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The exercise was:

Design a program that finds all numbers from 1 to 1000 whose prime factors, when added together, sum up to a prime number (for example, 12 has prime factors of 2, 2, and 3, which sum to 7, which is prime). Implement the code for that algorithm.

I am supposed to use very basics of C++ including else/if, while and for loops, and of course declaring some functions.

Regardless of the smaller cases like 2, 3, 5. I still don't get the right output. The output was:

6 (sum of factors is 5 : OK)
8 (sum of factors is 6 : WRONG)
10 (sum of factors is 7: OK)
12 (sum of factors is 7: OK)
14 (sum of factors is 9: WRONG)
15 (sum of factors is 8: SO WRONG..)

etc..

#include <iostream>
#include <math.h>

using namespace std;

bool CheckPrime (int x)
{
    int count=0;
    for(int i=1; i<=x; i++)
    {
        if( x%i==0 )
        {count++;}
    }
    if ( count==2 )
    {return true;}
    else
    {return false;}

}

int MakeSum (int x)
{
    int Sum = 0;
    for (double i=2; i<sqrt(x); i++)
    {
        if (CheckPrime(i))
        {
            for (double j=1; j<1000; j++)
            {
                int k = pow( i, j);
                if ( (x % k) == 0 )
                {
                    Sum = Sum + i;
                }
            }
        }
    }
    return Sum;
}

int main() // Output cac so tim dc.
{
    int SUM = 0;
    for (int i=0; i < 1001; i++)
    {
        SUM = MakeSum(i);
        if (CheckPrime(SUM))
        {
            cout << i << '\n';
            SUM = 0;
        }
    }
}
share|improve this question
    
for (double i=2; i<sqrt(x); i++) You never consider primes larger than the square root. That's something that makes it wrong. for (double j=1; j<1000; j++) { int k = pow(i, j); That's another thing. That overflows big time. –  Daniel Fischer May 20 '13 at 18:22
    
Can you explain why the numbers for 8, 14, and 15 are marked wrong? I think 6,9,8 are correct, not wrong, because I get a result [5, 6, 7, 7, 9, 8] from python statement [f(j,2) for j in (6,8,10,12,14,15)] where f is given by def f(w,p): return 0 if w<2 else (f(w,p+1) if w%p else p+f(w/p,p)). –  jwpat7 May 20 '13 at 19:13
    
@jwpat7 They are marked wrong because they should not be part of the output (the sum is not prime). –  Marc Claesen May 20 '13 at 19:17
    
@Marc, oh, right. Then I should have said something like d=xrange(2,501); p=[2,3]+[x for x in d if 1==pow(2,x-1,x)==pow(3,x-1,x)]; print [j for j in d if f(j,2) in p] (which produces [2, 3, 5, 6, 7, 10, 11, 12, 13, 17, 19, 22 ... 487, 488, 491, 499, 500] but unfortunately f() recurses too deeply if 501 is replaced by 1001). –  jwpat7 May 20 '13 at 19:55

3 Answers 3

Here is a simple function to determine if a number is prime:

function isPrime(n)
    d := 2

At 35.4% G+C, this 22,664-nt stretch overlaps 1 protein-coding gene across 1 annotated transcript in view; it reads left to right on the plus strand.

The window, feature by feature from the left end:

while d * d <= n
        if n % d == 0
            return False
        d := d + 1
    return True

And here is a similar function to determine the prime factors of a number:

function factors(n)
    f, fs := 2, []
    while f * f <= n
        if n % f == 0
            append f to fs
            n := n / f
        else f := f + 1
    append n to fs
    return fs

I'll leave it to you to translate to C++ and work out the loops and logic to complete the exercise.

share|improve this answer

How about this for makesum function?

makesum(int k)
{
int i;
if(checkprime(k))
{
    return k;
}
for(i=2;i<=(k/2);i++)
{
    if(k%i==0 && checkprime(i))
    {
        int y=k/i;
        sum=i+makesum(y);
    }
}
return sum;
}
share|improve this answer
    
This is incorrect. Take x=8, which is 2^3. With this code, sum would be 2 instead of 6. –  Marc Claesen May 20 '13 at 18:33
    
see the edit. you have to check till x/2 –  darknight May 20 '13 at 18:40
1  
@MarcClaesen 3*17 = 51. :) –  Will Ness May 20 '13 at 18:50
    
Oops, thanks for pointing that out @WillNess! My rule was for the smallest prime factor :( The posted code would still give SUM=2 for x=8, because the primes that get tested are 2, 3 and 5 (of which only 2 is a factor). You forget the fact you have CheckPrime inside the loop. –  Marc Claesen May 20 '13 at 18:51
    
@MarcClaesen but your instincts were right, you certainly do not need to test up to x/2. sqrt(x) is enough - when you divide the new found smallest factor out of the number being factorized. –  Will Ness May 20 '13 at 18:55

Here's some psuedo-code. First, I'll define a function that returns the smallest factor of a number other than 1, or 0 if the number is prime.

def FindFactor(x)
  for i from 2 to sqrt(x)
    if x%i==0
      return i
  return 0

Now, we can very easily check whether a number is prime. This is useful in your main method.

def CheckPrime(x)
  return !FindFactor(x)

Finally, we do the sum calculation. The advantage of doing it recursively is that it is very easy to get some speed advantages by caching smaller results:

def MakeSum(x)
  factor1 = FindFactor(x)
  if !factor1
    return x
  factor2 = x / factor1
  return factor1 + MakeSum(factor2)

In each call of MakeSum, we find the number's smallest factor. If it is prime, return the number itself. Otherwise, recurse on the smallest factor and the original number divided by the smallest factor.

Actually, since we know the smallest factor is already prime, I didn't bother recursing on it. This turns it into tail-call recursion, so we don't have to worry about stack depth, assuming a reasonable compiler.

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